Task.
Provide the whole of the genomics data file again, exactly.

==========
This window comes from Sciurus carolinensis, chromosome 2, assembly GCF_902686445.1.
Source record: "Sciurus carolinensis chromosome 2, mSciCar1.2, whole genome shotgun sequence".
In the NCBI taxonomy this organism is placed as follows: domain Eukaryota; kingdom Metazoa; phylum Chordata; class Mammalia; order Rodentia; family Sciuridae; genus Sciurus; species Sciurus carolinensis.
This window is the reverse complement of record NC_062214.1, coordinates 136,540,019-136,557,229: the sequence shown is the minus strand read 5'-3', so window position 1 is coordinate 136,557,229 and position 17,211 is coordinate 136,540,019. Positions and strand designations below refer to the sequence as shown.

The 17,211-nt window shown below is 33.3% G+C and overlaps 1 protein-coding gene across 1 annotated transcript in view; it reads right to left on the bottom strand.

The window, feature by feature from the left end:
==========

This window comes from Sciurus carolinensis, chromosome 2, assembly GCF_902686445.1.
Source record: "Sciurus carolinensis chromosome 2, mSciCar1.2, whole genome shotgun sequence".
In the NCBI taxonomy this organism is placed as follows: domain Eukaryota; kingdom Metazoa; phylum Chordata; class Mammalia; order Rodentia; family Sciuridae; genus Sciurus; species Sciurus carolinensis.
This window is the reverse complement of record NC_062214.1, coordinates 136,540,019-136,557,229: the sequence shown is the minus strand read 5'-3', so window position 1 is coordinate 136,557,229 and position 17,211 is coordinate 136,540,019. Positions and strand designations below refer to the sequence as shown.

The 17,211-nt window shown below is 33.3% G+C and overlaps 1 protein-coding gene across 1 annotated transcript in view; it reads right to left on the bottom strand.

The window, feature by feature from the left end: